||This article's lead section may not adequately summarize key points of its contents. (December 2009)|
On December 1, 2004, General Dynamics C4 Systems announced it had been awarded a contract worth approximately $209 million to build the OrbView-5 satellite. Its sensor is designed by the ITT Exelis.
The satellite, now known as GeoEye-1, was originally scheduled for April 2008 but lost its 30-day launch slot to a U.S. government mission which had been delayed. It was rescheduled for launch August 22, 2008 from Vandenberg Air Force Base aboard a Delta II launch vehicle. The launch was postponed to September 4, 2008, due to unavailability of the Big Crow telemetry-relay aircraft. It was delayed again to September 6 because Hurricane Hanna interfered with its launch crews.
The launch took place successfully on September 6, 2008 at 11:50:57 a.m. PDT (18:50:57 UTC). The GeoEye-1 satellite separated successfully from its Delta II launch vehicle at 12:49 p.m. PDT (19:49 UTC), 58 minutes and 56 seconds after launch.
Specifications and operation 
|Mass at launch||1,955 kg (4,310 lb)|
|Bus mass||1,260 kg (2,800 lb)|
|Solar panels||GaAs, 3862W at the end of the life.|
|Data Downlink||150 or 740 Mbit/s, X-Band.|
|Aperture||1.1 m (3.6 ft)|
|Focal length||13.3 m (44 ft)|
|Field of View||more than 1.28°|
|Design lifetime||7 years in orbit, fully redundant.|
GeoEye-1 provides 0.41 m (16 in) panchromatic and 1.65 m (5.4 ft) multispectral imagery in 15.2 km (9.4 mi) swaths. The spacecraft is intended for a sun-synchronous orbit at an altitude of 681 km (423 mi) and an inclination of 98 degrees, with a 10:30 a.m. equator crossing time. GeoEye-1 can image up to 60 degrees off nadir. It is operated out of Dulles, Virginia.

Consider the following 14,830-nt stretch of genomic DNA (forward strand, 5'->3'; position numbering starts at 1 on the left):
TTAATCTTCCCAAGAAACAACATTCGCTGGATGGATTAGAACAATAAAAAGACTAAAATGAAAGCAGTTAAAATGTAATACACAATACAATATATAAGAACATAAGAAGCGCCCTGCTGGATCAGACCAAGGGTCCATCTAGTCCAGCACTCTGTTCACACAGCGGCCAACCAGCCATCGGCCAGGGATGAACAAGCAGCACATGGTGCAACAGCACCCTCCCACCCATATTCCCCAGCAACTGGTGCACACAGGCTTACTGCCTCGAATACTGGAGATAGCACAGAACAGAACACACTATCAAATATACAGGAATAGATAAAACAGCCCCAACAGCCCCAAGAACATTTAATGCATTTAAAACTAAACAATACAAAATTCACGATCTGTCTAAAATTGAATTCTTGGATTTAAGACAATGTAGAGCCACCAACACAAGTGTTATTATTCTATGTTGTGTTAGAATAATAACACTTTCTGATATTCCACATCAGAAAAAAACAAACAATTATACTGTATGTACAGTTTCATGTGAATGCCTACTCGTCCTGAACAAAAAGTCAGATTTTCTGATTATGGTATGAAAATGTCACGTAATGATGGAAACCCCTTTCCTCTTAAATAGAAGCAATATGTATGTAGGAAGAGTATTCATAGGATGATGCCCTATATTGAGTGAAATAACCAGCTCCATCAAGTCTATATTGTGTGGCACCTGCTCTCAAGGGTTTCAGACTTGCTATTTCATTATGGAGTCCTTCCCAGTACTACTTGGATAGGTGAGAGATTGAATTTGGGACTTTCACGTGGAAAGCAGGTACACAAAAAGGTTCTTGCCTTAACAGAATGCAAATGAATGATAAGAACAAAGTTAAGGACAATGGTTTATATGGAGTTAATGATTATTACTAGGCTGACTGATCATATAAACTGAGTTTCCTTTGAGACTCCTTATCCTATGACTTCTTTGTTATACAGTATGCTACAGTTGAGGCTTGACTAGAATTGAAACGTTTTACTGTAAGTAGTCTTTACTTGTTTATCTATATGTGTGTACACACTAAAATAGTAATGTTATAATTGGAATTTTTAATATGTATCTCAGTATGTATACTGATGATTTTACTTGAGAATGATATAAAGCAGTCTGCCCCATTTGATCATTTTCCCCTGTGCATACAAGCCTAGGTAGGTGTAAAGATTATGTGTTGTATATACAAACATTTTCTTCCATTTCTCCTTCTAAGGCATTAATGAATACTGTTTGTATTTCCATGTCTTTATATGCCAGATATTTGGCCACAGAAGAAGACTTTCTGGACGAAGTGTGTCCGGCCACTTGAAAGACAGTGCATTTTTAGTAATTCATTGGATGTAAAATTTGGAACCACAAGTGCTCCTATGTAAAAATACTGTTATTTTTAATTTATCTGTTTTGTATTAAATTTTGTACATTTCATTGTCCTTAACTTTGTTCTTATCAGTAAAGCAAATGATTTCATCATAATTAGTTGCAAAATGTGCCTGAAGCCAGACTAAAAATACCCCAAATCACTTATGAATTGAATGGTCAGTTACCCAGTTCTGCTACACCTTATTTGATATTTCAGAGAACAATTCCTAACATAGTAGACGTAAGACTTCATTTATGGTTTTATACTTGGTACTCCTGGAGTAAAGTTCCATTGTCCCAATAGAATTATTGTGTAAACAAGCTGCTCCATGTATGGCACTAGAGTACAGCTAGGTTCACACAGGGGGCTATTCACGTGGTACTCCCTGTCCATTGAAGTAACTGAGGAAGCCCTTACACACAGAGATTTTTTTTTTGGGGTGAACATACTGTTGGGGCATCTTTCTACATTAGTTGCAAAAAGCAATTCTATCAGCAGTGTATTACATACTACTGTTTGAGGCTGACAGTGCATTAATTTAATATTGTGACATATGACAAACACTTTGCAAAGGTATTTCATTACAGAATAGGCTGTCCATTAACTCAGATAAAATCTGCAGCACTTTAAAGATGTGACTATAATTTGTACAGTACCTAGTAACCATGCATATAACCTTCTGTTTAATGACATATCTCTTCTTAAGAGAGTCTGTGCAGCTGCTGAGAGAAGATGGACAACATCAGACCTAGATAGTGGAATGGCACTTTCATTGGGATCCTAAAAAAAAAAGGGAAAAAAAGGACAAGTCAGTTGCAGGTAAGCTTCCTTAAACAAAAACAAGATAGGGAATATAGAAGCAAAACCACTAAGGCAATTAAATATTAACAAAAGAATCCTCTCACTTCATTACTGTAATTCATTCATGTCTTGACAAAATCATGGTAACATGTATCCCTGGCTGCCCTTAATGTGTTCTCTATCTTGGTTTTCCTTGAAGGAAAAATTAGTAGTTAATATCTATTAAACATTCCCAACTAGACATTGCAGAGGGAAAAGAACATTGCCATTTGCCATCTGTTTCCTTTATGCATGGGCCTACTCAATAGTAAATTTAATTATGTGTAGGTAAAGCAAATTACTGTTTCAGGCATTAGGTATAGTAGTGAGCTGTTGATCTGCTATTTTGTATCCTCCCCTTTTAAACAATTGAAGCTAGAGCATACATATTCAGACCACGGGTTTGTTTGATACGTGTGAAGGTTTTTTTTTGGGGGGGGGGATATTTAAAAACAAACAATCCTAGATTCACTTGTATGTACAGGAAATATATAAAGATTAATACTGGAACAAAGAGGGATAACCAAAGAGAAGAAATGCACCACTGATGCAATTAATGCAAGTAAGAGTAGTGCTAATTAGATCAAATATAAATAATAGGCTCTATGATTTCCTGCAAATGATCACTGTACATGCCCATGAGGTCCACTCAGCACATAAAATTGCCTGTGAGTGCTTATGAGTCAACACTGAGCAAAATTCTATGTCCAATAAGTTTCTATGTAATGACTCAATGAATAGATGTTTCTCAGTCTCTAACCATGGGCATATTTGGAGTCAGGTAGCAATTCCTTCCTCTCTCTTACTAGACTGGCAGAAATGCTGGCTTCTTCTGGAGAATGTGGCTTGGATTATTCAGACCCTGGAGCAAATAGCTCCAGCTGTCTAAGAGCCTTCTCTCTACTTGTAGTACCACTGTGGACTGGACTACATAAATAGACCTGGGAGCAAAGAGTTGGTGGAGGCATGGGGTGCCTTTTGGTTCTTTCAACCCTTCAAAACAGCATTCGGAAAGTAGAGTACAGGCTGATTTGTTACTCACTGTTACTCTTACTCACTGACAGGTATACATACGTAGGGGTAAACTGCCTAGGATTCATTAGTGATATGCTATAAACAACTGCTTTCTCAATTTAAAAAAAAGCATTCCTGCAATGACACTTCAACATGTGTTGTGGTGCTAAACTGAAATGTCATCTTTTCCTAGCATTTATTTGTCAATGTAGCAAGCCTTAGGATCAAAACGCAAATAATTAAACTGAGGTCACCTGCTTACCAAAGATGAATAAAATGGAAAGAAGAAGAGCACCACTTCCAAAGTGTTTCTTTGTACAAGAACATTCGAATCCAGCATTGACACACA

At the time of its launch, GeoEye-1 was the world’s highest resolution commercial earth-imaging satellite. GeoEye-1 was manufactured in Gilbert, Arizona by General Dynamics and launched from Vandenberg Air Force Base in California. The first image was returned on October 7, of Kutztown University in Pennsylvania.
Google, which has its logo on the side of the rocket, has exclusive online mapping use of its data. While GeoEye-1 is capable of imagery with details the size of 41 cm (16 in), that resolution will only be available to the US government. Google will have access to details of 50 cm (20 in). Prior maximum commercial imagery was 60 centimetres (24 in).
2009 Anomaly 
In December 2009 GeoEye announced it had suspended imagery collections by GeoEye-1 for a few days, citing an irregularity in the downlink antenna. "The irregularity appears to limit the range of movement of GeoEye-1's downlink antenna, which may in turn affect GeoEye-1's ability to image and downlink simultaneously," GeoEye said.
See also 
- "General Dynamics to Build Satellite to Improve U.S. Government Access to High-Resolution Earth Imagery". GD.
- "GeoEye-1 Launch Details". GeoEye.
- Restatement Pulls GeoEye's Goals Back Down to Earth
- Justin Ray. "Delta 2 rocket launch of GeoEye craft postponed". Retrieved 2008-08-14.
- Justin Ray. "Delta 2-335 Mission Status Center". Retrieved 2008-09-05.
- "GeoEye-1 Launch Continues On Track". Seeking Alpha. 2008-07-11.
- "Google's Super Satellite Captures First Image". Wired. 2008-10-07.
- Google to buy GeoEye satellite imagery -cnet.com - August 29, 2008
- "GeoEye says satellite glitch could hit 2010 revenue". Reuters. Dec 17, 2009.
- GeoEye-1 launch webpage
- ImageSearch - Search for GeoEye satellite imagery online
- Gallery - GeoEye Image Gallery